Object中的方法定义

xiaoxiao2021-02-28  15

UML图 思维导图 知识点

1、native修饰的方法是一个原生态的方法,不是有当前文件,而是有c或c++实现的。JNI(java native interface)允许java调用其他代码编写的代码和代码库。

2、实现过程: a.编写带有native声明的方法的Java类(java文件) b.使用javac命令编译编写的Java类(class文件) c.使用javah -jni **来生成后缀名为.h的头文件(.h的文件) d.使用其他语言(C、C++)实现本地方法(这个头文件,c语言中都包括头文件和实现文件,头文件类似于接口定义) e.将本地方法编写的文件生成动态链接库(dll文件) 生成共享库:

gcc -m64 -Wl,--add-stdcall-alias -I"C:\Program Files\Java\jdk1.7.0_71\include" -I"C:\Program Files\Java\jdk1.7.0_71\include\include\win32" -shared -o HelloNative.dll HelloNative.c

3、加载共享库动态链接文件 System.loadLibrary(“aaa”) //指aaa.dll文件

4、作用 a、直接调用java的底层实现,但牺牲了可一致性。 b、为了使用底层的主机平台的某个特性,而这个特性不能通过JAVA API访问 c、为了访问一个老的系统或者使用一个已有的库,而这个系统或这个库不是用JAVA编写的 d、为了加快程序的性能,而将一段时间敏感的代码作为本地方法实现。

源码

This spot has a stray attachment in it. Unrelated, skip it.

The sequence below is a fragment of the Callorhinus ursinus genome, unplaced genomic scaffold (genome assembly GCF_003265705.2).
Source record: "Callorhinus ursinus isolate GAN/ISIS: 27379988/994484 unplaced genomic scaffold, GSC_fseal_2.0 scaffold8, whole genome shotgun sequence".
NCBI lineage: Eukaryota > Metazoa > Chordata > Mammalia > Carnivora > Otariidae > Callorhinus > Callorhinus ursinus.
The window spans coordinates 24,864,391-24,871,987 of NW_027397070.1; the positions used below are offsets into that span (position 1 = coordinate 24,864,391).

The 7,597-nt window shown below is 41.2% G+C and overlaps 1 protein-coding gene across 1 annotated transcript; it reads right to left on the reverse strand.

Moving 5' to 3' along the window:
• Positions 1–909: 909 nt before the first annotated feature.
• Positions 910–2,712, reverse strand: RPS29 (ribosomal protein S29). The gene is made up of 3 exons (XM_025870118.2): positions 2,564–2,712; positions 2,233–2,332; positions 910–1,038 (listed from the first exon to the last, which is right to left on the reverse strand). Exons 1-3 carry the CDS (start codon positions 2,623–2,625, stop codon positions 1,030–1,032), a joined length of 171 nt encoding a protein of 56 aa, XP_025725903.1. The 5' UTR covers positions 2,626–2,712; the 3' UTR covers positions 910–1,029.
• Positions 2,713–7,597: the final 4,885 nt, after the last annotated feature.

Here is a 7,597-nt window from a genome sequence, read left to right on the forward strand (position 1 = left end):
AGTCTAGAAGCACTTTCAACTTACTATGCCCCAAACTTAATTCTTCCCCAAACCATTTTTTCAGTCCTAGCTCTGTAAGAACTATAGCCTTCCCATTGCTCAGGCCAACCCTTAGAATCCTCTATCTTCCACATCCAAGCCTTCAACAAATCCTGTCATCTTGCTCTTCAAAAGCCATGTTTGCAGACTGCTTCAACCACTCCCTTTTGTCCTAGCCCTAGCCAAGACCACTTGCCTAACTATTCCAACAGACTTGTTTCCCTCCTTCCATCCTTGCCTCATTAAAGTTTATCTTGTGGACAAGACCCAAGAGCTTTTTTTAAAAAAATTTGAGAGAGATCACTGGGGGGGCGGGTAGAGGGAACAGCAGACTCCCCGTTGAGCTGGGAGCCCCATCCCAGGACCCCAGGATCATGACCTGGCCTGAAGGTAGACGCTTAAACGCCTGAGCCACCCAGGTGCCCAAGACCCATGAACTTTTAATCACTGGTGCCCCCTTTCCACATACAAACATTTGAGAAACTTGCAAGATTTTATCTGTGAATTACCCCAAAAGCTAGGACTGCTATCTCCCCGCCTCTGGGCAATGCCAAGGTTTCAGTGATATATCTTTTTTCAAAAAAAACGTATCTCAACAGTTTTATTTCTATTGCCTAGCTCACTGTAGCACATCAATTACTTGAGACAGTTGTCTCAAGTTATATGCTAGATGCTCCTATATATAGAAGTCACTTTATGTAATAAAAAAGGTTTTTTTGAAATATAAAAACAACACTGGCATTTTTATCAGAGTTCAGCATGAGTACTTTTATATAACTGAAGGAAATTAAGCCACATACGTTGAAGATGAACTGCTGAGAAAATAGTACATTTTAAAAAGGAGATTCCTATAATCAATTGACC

/* * Copyright (c) 1994, 2012, Oracle and/or its affiliates. All rights reserved. * ORACLE PROPRIETARY/CONFIDENTIAL. Use is subject to license terms. * * * * * * * * * * * * * * * * * * * * */ package java.lang; /** * Class {@code Object} is the root of the class hierarchy. * Every class has {@code Object} as a superclass. All objects, * including arrays, implement the methods of this class. * * @author unascribed * @see java.lang.Class * @since JDK1.0 */ public class Object { private static native void registerNatives(); static { registerNatives(); } /** * Returns the runtime class of this {@code Object}. The returned * {@code Class} object is the object that is locked by {@code * static synchronized} methods of the represented class. * * <p><b>The actual result type is {@code Class<? extends |X|>} * where {@code |X|} is the erasure of the static type of the * expression on which {@code getClass} is called.</b> For * example, no cast is required in this code fragment:</p> * * <p> * {@code Number n = 0; }<br> * {@code Class<? extends Number> c = n.getClass(); } * </p> * * @return The {@code Class} object that represents the runtime * class of this object. * @jls 15.8.2 Class Literals */ public final native Class<?> getClass(); /** * Returns a hash code value for the object. This method is * supported for the benefit of hash tables such as those provided by * {@link java.util.HashMap}. * <p> * The general contract of {@code hashCode} is: * <ul> * <li>Whenever it is invoked on the same object more than once during * an execution of a Java application, the {@code hashCode} method * must consistently return the same integer, provided no information * used in {@code equals} comparisons on the object is modified. * This integer need not remain consistent from one execution of an * application to another execution of the same application. * <li>If two objects are equal according to the {@code equals(Object)} * method, then calling the {@code hashCode} method on each of * the two objects must produce the same integer result. * <li>It is <em>not</em> required that if two objects are unequal * according to the {@link java.lang.Object#equals(java.lang.Object)} * method, then calling the {@code hashCode} method on each of the * two objects must produce distinct integer results. However, the * programmer should be aware that producing distinct integer results * for unequal objects may improve the performance of hash tables. * </ul> * <p> * As much as is reasonably practical, the hashCode method defined by * class {@code Object} does return distinct integers for distinct * objects. (This is typically implemented by converting the internal * address of the object into an integer, but this implementation * technique is not required by the * Java™ programming language.) * * @return a hash code value for this object. * @see java.lang.Object#equals(java.lang.Object) * @see java.lang.System#identityHashCode */ public native int hashCode(); /** * Indicates whether some other object is "equal to" this one. * <p> * The {@code equals} method implements an equivalence relation * on non-null object references: * <ul> * <li>It is <i>reflexive</i>: for any non-null reference value * {@code x}, {@code x.equals(x)} should return * {@code true}. * <li>It is <i>symmetric</i>: for any non-null reference values * {@code x} and {@code y}, {@code x.equals(y)} * should return {@code true} if and only if * {@code y.equals(x)} returns {@code true}. * <li>It is <i>transitive</i>: for any non-null reference values * {@code x}, {@code y}, and {@code z}, if * {@code x.equals(y)} returns {@code true} and * {@code y.equals(z)} returns {@code true}, then * {@code x.equals(z)} should return {@code true}. * <li>It is <i>consistent</i>: for any non-null reference values * {@code x} and {@code y}, multiple invocations of * {@code x.equals(y)} consistently return {@code true} * or consistently return {@code false}, provided no * information used in {@code equals} comparisons on the * objects is modified. * <li>For any non-null reference value {@code x}, * {@code x.equals(null)} should return {@code false}. * </ul> * <p> * The {@code equals} method for class {@code Object} implements * the most discriminating possible equivalence relation on objects; * that is, for any non-null reference values {@code x} and * {@code y}, this method returns {@code true} if and only * if {@code x} and {@code y} refer to the same object * ({@code x == y} has the value {@code true}). * <p> * Note that it is generally necessary to override the {@code hashCode} * method whenever this method is overridden, so as to maintain the * general contract for the {@code hashCode} method, which states * that equal objects must have equal hash codes. * * @param obj the reference object with which to compare. * @return {@code true} if this object is the same as the obj * argument; {@code false} otherwise. * @see #hashCode() * @see java.util.HashMap */ public boolean equals(Object obj) { return (this == obj); } /** * Creates and returns a copy of this object. The precise meaning * of "copy" may depend on the class of the object. The general * intent is that, for any object {@code x}, the expression: * <blockquote> * <pre> * x.clone() != x</pre></blockquote> * will be true, and that the expression: * <blockquote> * <pre> * x.clone().getClass() == x.getClass()</pre></blockquote> * will be {@code true}, but these are not absolute requirements. * While it is typically the case that: * <blockquote> * <pre> * x.clone().equals(x)</pre></blockquote> * will be {@code true}, this is not an absolute requirement. * <p> * By convention, the returned object should be obtained by calling * {@code super.clone}. If a class and all of its superclasses (except * {@code Object}) obey this convention, it will be the case that * {@code x.clone().getClass() == x.getClass()}. * <p> * By convention, the object returned by this method should be independent * of this object (which is being cloned). To achieve this independence, * it may be necessary to modify one or more fields of the object returned * by {@code super.clone} before returning it. Typically, this means * copying any mutable objects that comprise the internal "deep structure" * of the object being cloned and replacing the references to these * objects with references to the copies. If a class contains only * primitive fields or references to immutable objects, then it is usually * the case that no fields in the object returned by {@code super.clone} * need to be modified. * <p> * The method {@code clone} for class {@code Object} performs a * specific cloning operation. First, if the class of this object does * not implement the interface {@code Cloneable}, then a * {@code CloneNotSupportedException} is thrown. Note that all arrays * are considered to implement the interface {@code Cloneable} and that * the return type of the {@code clone} method of an array type {@code T[]} * is {@code T[]} where T is any reference or primitive type. * Otherwise, this method creates a new instance of the class of this * object and initializes all its fields with exactly the contents of * the corresponding fields of this object, as if by assignment; the * contents of the fields are not themselves cloned. Thus, this method * performs a "shallow copy" of this object, not a "deep copy" operation. * <p> * The class {@code Object} does not itself implement the interface * {@code Cloneable}, so calling the {@code clone} method on an object * whose class is {@code Object} will result in throwing an * exception at run time. * * @return a clone of this instance. * @throws CloneNotSupportedException if the object's class does not * support the {@code Cloneable} interface. Subclasses * that override the {@code clone} method can also * throw this exception to indicate that an instance cannot * be cloned. * @see java.lang.Cloneable */ protected native Object clone() throws CloneNotSupportedException; /** * Returns a string representation of the object. In general, the * {@code toString} method returns a string that * "textually represents" this object. The result should * be a concise but informative representation that is easy for a * person to read. * It is recommended that all subclasses override this method. * <p> * The {@code toString} method for class {@code Object} * returns a string consisting of the name of the class of which the * object is an instance, the at-sign character `{@code @}', and * the unsigned hexadecimal representation of the hash code of the * object. In other words, this method returns a string equal to the * value of: * <blockquote> * <pre> * getClass().getName() + '@' + Integer.toHexString(hashCode()) * </pre></blockquote> * * @return a string representation of the object. */ public String toString() { return getClass().getName() + "@" + Integer.toHexString(hashCode()); } /** * Wakes up a single thread that is waiting on this object's * monitor. If any threads are waiting on this object, one of them * is chosen to be awakened. The choice is arbitrary and occurs at * the discretion of the implementation. A thread waits on an object's * monitor by calling one of the {@code wait} methods. * <p> * The awakened thread will not be able to proceed until the current * thread relinquishes the lock on this object. The awakened thread will * compete in the usual manner with any other threads that might be * actively competing to synchronize on this object; for example, the * awakened thread enjoys no reliable privilege or disadvantage in being * the next thread to lock this object. * <p> * This method should only be called by a thread that is the owner * of this object's monitor. A thread becomes the owner of the * object's monitor in one of three ways: * <ul> * <li>By executing a synchronized instance method of that object. * <li>By executing the body of a {@code synchronized} statement * that synchronizes on the object. * <li>For objects of type {@code Class,} by executing a * synchronized static method of that class. * </ul> * <p> * Only one thread at a time can own an object's monitor. * * @throws IllegalMonitorStateException if the current thread is not * the owner of this object's monitor. * @see java.lang.Object#notifyAll() * @see java.lang.Object#wait() */ public final native void notify(); /** * Wakes up all threads that are waiting on this object's monitor. A * thread waits on an object's monitor by calling one of the * {@code wait} methods. * <p> * The awakened threads will not be able to proceed until the current * thread relinquishes the lock on this object. The awakened threads * will compete in the usual manner with any other threads that might * be actively competing to synchronize on this object; for example, * the awakened threads enjoy no reliable privilege or disadvantage in * being the next thread to lock this object. * <p> * This method should only be called by a thread that is the owner * of this object's monitor. See the {@code notify} method for a * description of the ways in which a thread can become the owner of * a monitor. * * @throws IllegalMonitorStateException if the current thread is not * the owner of this object's monitor. * @see java.lang.Object#notify() * @see java.lang.Object#wait() */ public final native void notifyAll(); /** * Causes the current thread to wait until either another thread invokes the * {@link java.lang.Object#notify()} method or the * {@link java.lang.Object#notifyAll()} method for this object, or a * specified amount of time has elapsed. * <p> * The current thread must own this object's monitor. * <p> * This method causes the current thread (call it <var>T</var>) to * place itself in the wait set for this object and then to relinquish * any and all synchronization claims on this object. Thread <var>T</var> * becomes disabled for thread scheduling purposes and lies dormant * until one of four things happens: * <ul> * <li>Some other thread invokes the {@code notify} method for this * object and thread <var>T</var> happens to be arbitrarily chosen as * the thread to be awakened. * <li>Some other thread invokes the {@code notifyAll} method for this * object. * <li>Some other thread {@linkplain Thread#interrupt() interrupts} * thread <var>T</var>. * <li>The specified amount of real time has elapsed, more or less. If * {@code timeout} is zero, however, then real time is not taken into * consideration and the thread simply waits until notified. * </ul> * The thread <var>T</var> is then removed from the wait set for this * object and re-enabled for thread scheduling. It then competes in the * usual manner with other threads for the right to synchronize on the * object; once it has gained control of the object, all its * synchronization claims on the object are restored to the status quo * ante - that is, to the situation as of the time that the {@code wait} * method was invoked. Thread <var>T</var> then returns from the * invocation of the {@code wait} method. Thus, on return from the * {@code wait} method, the synchronization state of the object and of * thread {@code T} is exactly as it was when the {@code wait} method * was invoked. * <p> * A thread can also wake up without being notified, interrupted, or * timing out, a so-called <i>spurious wakeup</i>. While this will rarely * occur in practice, applications must guard against it by testing for * the condition that should have caused the thread to be awakened, and * continuing to wait if the condition is not satisfied. In other words, * waits should always occur in loops, like this one: * <pre> * synchronized (obj) { * while (<condition does not hold>) * obj.wait(timeout); * ... // Perform action appropriate to condition * } * </pre> * (For more information on this topic, see Section 3.2.3 in Doug Lea's * "Concurrent Programming in Java (Second Edition)" (Addison-Wesley, * 2000), or Item 50 in Joshua Bloch's "Effective Java Programming * Language Guide" (Addison-Wesley, 2001). * * <p>If the current thread is {@linkplain java.lang.Thread#interrupt() * interrupted} by any thread before or while it is waiting, then an * {@code InterruptedException} is thrown. This exception is not * thrown until the lock status of this object has been restored as * described above. * * <p> * Note that the {@code wait} method, as it places the current thread * into the wait set for this object, unlocks only this object; any * other objects on which the current thread may be synchronized remain * locked while the thread waits. * <p> * This method should only be called by a thread that is the owner * of this object's monitor. See the {@code notify} method for a * description of the ways in which a thread can become the owner of * a monitor. * * @param timeout the maximum time to wait in milliseconds. * @throws IllegalArgumentException if the value of timeout is * negative. * @throws IllegalMonitorStateException if the current thread is not * the owner of the object's monitor. * @throws InterruptedException if any thread interrupted the * current thread before or while the current thread * was waiting for a notification. The <i>interrupted * status</i> of the current thread is cleared when * this exception is thrown. * @see java.lang.Object#notify() * @see java.lang.Object#notifyAll() */ public final native void wait(long timeout) throws InterruptedException; /** * Causes the current thread to wait until another thread invokes the * {@link java.lang.Object#notify()} method or the * {@link java.lang.Object#notifyAll()} method for this object, or * some other thread interrupts the current thread, or a certain * amount of real time has elapsed. * <p> * This method is similar to the {@code wait} method of one * argument, but it allows finer control over the amount of time to * wait for a notification before giving up. The amount of real time, * measured in nanoseconds, is given by: * <blockquote> * <pre> * 1000000*timeout+nanos</pre></blockquote> * <p> * In all other respects, this method does the same thing as the * method {@link #wait(long)} of one argument. In particular, * {@code wait(0, 0)} means the same thing as {@code wait(0)}. * <p> * The current thread must own this object's monitor. The thread * releases ownership of this monitor and waits until either of the * following two conditions has occurred: * <ul> * <li>Another thread notifies threads waiting on this object's monitor * to wake up either through a call to the {@code notify} method * or the {@code notifyAll} method. * <li>The timeout period, specified by {@code timeout} * milliseconds plus {@code nanos} nanoseconds arguments, has * elapsed. * </ul> * <p> * The thread then waits until it can re-obtain ownership of the * monitor and resumes execution. * <p> * As in the one argument version, interrupts and spurious wakeups are * possible, and this method should always be used in a loop: * <pre> * synchronized (obj) { * while (<condition does not hold>) * obj.wait(timeout, nanos); * ... // Perform action appropriate to condition * } * </pre> * This method should only be called by a thread that is the owner * of this object's monitor. See the {@code notify} method for a * description of the ways in which a thread can become the owner of * a monitor. * * @param timeout the maximum time to wait in milliseconds. * @param nanos additional time, in nanoseconds range * 0-999999. * @throws IllegalArgumentException if the value of timeout is * negative or the value of nanos is * not in the range 0-999999. * @throws IllegalMonitorStateException if the current thread is not * the owner of this object's monitor. * @throws InterruptedException if any thread interrupted the * current thread before or while the current thread * was waiting for a notification. The <i>interrupted * status</i> of the current thread is cleared when * this exception is thrown. */ public final void wait(long timeout, int nanos) throws InterruptedException { if (timeout < 0) { throw new IllegalArgumentException("timeout value is negative"); } if (nanos < 0 || nanos > 999999) { throw new IllegalArgumentException( "nanosecond timeout value out of range"); } if (nanos > 0) { timeout++; } wait(timeout); } /** * Causes the current thread to wait until another thread invokes the * {@link java.lang.Object#notify()} method or the * {@link java.lang.Object#notifyAll()} method for this object. * In other words, this method behaves exactly as if it simply * performs the call {@code wait(0)}. * <p> * The current thread must own this object's monitor. The thread * releases ownership of this monitor and waits until another thread * notifies threads waiting on this object's monitor to wake up * either through a call to the {@code notify} method or the * {@code notifyAll} method. The thread then waits until it can * re-obtain ownership of the monitor and resumes execution. * <p> * As in the one argument version, interrupts and spurious wakeups are * possible, and this method should always be used in a loop: * <pre> * synchronized (obj) { * while (<condition does not hold>) * obj.wait(); * ... // Perform action appropriate to condition * } * </pre> * This method should only be called by a thread that is the owner * of this object's monitor. See the {@code notify} method for a * description of the ways in which a thread can become the owner of * a monitor. * * @throws IllegalMonitorStateException if the current thread is not * the owner of the object's monitor. * @throws InterruptedException if any thread interrupted the * current thread before or while the current thread * was waiting for a notification. The <i>interrupted * status</i> of the current thread is cleared when * this exception is thrown. * @see java.lang.Object#notify() * @see java.lang.Object#notifyAll() */ public final void wait() throws InterruptedException { wait(0); } /** * Called by the garbage collector on an object when garbage collection * determines that there are no more references to the object. * A subclass overrides the {@code finalize} method to dispose of * system resources or to perform other cleanup. * <p> * The general contract of {@code finalize} is that it is invoked * if and when the Java™ virtual * machine has determined that there is no longer any * means by which this object can be accessed by any thread that has * not yet died, except as a result of an action taken by the * finalization of some other object or class which is ready to be * finalized. The {@code finalize} method may take any action, including * making this object available again to other threads; the usual purpose * of {@code finalize}, however, is to perform cleanup actions before * the object is irrevocably discarded. For example, the finalize method * for an object that represents an input/output connection might perform * explicit I/O transactions to break the connection before the object is * permanently discarded. * <p> * The {@code finalize} method of class {@code Object} performs no * special action; it simply returns normally. Subclasses of * {@code Object} may override this definition. * <p> * The Java programming language does not guarantee which thread will * invoke the {@code finalize} method for any given object. It is * guaranteed, however, that the thread that invokes finalize will not * be holding any user-visible synchronization locks when finalize is * invoked. If an uncaught exception is thrown by the finalize method, * the exception is ignored and finalization of that object terminates. * <p> * After the {@code finalize} method has been invoked for an object, no * further action is taken until the Java virtual machine has again * determined that there is no longer any means by which this object can * be accessed by any thread that has not yet died, including possible * actions by other objects or classes which are ready to be finalized, * at which point the object may be discarded. * <p> * The {@code finalize} method is never invoked more than once by a Java * virtual machine for any given object. * <p> * Any exception thrown by the {@code finalize} method causes * the finalization of this object to be halted, but is otherwise * ignored. * * @throws Throwable the {@code Exception} raised by this method * @see java.lang.ref.WeakReference * @see java.lang.ref.PhantomReference * @jls 12.6 Finalization of Class Instances */ protected void finalize() throws Throwable { } }